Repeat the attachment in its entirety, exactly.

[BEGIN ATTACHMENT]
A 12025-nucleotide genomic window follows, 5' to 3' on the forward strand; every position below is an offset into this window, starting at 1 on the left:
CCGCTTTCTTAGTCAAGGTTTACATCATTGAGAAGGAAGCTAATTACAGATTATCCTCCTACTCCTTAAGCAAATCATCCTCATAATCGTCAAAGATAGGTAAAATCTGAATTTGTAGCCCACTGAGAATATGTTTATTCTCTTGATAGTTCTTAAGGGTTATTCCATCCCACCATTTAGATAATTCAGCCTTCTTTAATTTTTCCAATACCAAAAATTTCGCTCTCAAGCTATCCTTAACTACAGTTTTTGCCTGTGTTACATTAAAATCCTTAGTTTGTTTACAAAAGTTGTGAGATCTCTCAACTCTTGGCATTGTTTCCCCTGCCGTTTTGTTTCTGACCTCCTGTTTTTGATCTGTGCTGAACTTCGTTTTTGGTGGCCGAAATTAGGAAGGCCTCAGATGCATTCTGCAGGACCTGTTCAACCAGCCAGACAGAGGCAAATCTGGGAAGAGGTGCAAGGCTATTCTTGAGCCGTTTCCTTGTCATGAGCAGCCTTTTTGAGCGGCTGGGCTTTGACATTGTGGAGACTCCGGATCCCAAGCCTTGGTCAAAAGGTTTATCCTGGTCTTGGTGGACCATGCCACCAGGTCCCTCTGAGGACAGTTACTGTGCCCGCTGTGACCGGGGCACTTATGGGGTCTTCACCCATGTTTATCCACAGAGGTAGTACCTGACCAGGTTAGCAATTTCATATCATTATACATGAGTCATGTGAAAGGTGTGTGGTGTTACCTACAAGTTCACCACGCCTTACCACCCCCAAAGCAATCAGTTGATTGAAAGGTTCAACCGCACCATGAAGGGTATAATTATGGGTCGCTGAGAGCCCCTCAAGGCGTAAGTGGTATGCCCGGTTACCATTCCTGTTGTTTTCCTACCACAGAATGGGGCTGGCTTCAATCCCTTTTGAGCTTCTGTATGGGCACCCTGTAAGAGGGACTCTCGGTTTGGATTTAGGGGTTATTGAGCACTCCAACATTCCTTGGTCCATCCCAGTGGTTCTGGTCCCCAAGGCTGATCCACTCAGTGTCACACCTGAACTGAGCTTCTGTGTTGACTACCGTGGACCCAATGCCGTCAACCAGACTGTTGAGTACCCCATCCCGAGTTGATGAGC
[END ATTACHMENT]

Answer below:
A 12025-nucleotide genomic window follows, 5' to 3' on the forward strand; every position below is an offset into this window, starting at 1 on the left:
CCGCTTTCTTAGTCAAGGTTTACATCATTGAGAAGGAAGCTAATTACAGATTATCCTCCTACTCCTTAAGCAAATCATCCTCATAATCGTCAAAGATAGGTAAAATCTGAATTTGTAGCCCACTGAGAATATGTTTATTCTCTTGATAGTTCTTAAGGGTTATTCCATCCCACCATTTAGATAATTCAGCCTTCTTTAATTTTTCCAATACCAAAAATTTCGCTCTCAAGCTATCCTTAACTACAGTTTTTGCCTGTGTTACATTAAAATCCTTAGTTTGTTTACAAAAGTTGTGAGATCTCTCAACTCTTGGCATTGTTTCCCCTGCCGTTTTGTTTCTGACCTCCTGTTTTTGATCTGTGCTGAACTTCGTTTTTGGTGGCCGAAATTAGGAAGGCCTCAGATGCATTCTGCAGGACCTGTTCAACCAGCCAGACAGAGGCAAATCTGGGAAGAGGTGCAAGGCTATTCTTGAGCCGTTTCCTTGTCATGAGCAGCCTTTTTGAGCGGCTGGGCTTTGACATTGTGGAGACTCCGGATCCCAAGCCTTGGTCAAAAGGTTTATCCTGGTCTTGGTGGACCATGCCACCAGGTCCCTCTGAGGACAGTTACTGTGCCCGCTGTGACCGGGGCACTTATGGGGTCTTCACCCATGTTTATCCACAGAGGTAGTACCTGACCAGGTTAGCAATTTCATATCATTATACATGAGTCATGTGAAAGGTGTGTGGTGTTACCTACAAGTTCACCACGCCTTACCACCCCCAAAGCAATCAGTTGATTGAAAGGTTCAACCGCACCATGAAGGGTATAATTATGGGTCGCTGAGAGCCCCTCAAGGCGTAAGTGGTATGCCCGGTTACCATTCCTGTTGTTTTCCTACCACAGAATGGGGCTGGCTTCAATCCCTTTTGAGCTTCTGTATGGGCACCCTGTAAGAGGGACTCTCGGTTTGGATTTAGGGGTTATTGAGCACTCCAACATTCCTTGGTCCATCCCAGTGGTTCTGGTCCCCAAGGCTGATCCACTCAGTGTCACACCTGAACTGAGCTTCTGTGTTGACTACCGTGGACCCAATGCCGTCAACCAGACTGTTGAGTACCCCATCCCGAGTTGATGAGC